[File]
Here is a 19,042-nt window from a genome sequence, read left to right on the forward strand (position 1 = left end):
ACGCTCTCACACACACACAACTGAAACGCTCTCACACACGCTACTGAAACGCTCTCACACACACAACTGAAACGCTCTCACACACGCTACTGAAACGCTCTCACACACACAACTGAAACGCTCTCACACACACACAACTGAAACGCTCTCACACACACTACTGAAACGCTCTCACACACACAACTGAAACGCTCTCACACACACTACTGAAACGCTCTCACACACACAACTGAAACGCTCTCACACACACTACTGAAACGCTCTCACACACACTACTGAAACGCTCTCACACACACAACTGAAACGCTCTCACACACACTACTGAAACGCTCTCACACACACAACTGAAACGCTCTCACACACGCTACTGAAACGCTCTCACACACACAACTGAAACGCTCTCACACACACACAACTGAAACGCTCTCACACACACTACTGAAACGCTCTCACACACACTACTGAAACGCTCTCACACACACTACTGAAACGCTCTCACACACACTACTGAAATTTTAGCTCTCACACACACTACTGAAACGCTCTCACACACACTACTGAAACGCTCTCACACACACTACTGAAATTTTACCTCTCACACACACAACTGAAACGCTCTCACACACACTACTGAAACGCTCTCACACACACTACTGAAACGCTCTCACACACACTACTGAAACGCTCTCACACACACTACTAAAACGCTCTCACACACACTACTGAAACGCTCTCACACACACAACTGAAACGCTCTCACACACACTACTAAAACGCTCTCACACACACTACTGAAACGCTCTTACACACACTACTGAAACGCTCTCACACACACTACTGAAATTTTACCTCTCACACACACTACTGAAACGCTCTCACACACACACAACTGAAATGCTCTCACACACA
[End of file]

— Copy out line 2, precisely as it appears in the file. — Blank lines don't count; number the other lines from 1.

ACGCTCTCACACACACACAACTGAAACGCTCTCACACACGCTACTGAAACGCTCTCACACACACAACTGAAACGCTCTCACACACGCTACTGAAACGCTCTCACACACACAACTGAAACGCTCTCACACACACACAACTGAAACGCTCTCACACACACTACTGAAACGCTCTCACACACACAACTGAAACGCTCTCACACACACTACTGAAACGCTCTCACACACACAACTGAAACGCTCTCACACACACTACTGAAACGCTCTCACACACACTACTGAAACGCTCTCACACACACAACTGAAACGCTCTCACACACACTACTGAAACGCTCTCACACACACAACTGAAACGCTCTCACACACGCTACTGAAACGCTCTCACACACACAACTGAAACGCTCTCACACACACACAACTGAAACGCTCTCACACACACTACTGAAACGCTCTCACACACACTACTGAAACGCTCTCACACACACTACTGAAACGCTCTCACACACACTACTGAAATTTTAGCTCTCACACACACTACTGAAACGCTCTCACACACACTACTGAAACGCTCTCACACACACTACTGAAATTTTACCTCTCACACACACAACTGAAACGCTCTCACACACACTACTGAAACGCTCTCACACACACTACTGAAACGCTCTCACACACACTACTGAAACGCTCTCACACACACTACTAAAACGCTCTCACACACACTACTGAAACGCTCTCACACACACAACTGAAACGCTCTCACACACACTACTAAAACGCTCTCACACACACTACTGAAACGCTCTTACACACACTACTGAAACGCTCTCACACACACTACTGAAATTTTACCTCTCACACACACTACTGAAACGCTCTCACACACACACAACTGAAATGCTCTCACACACA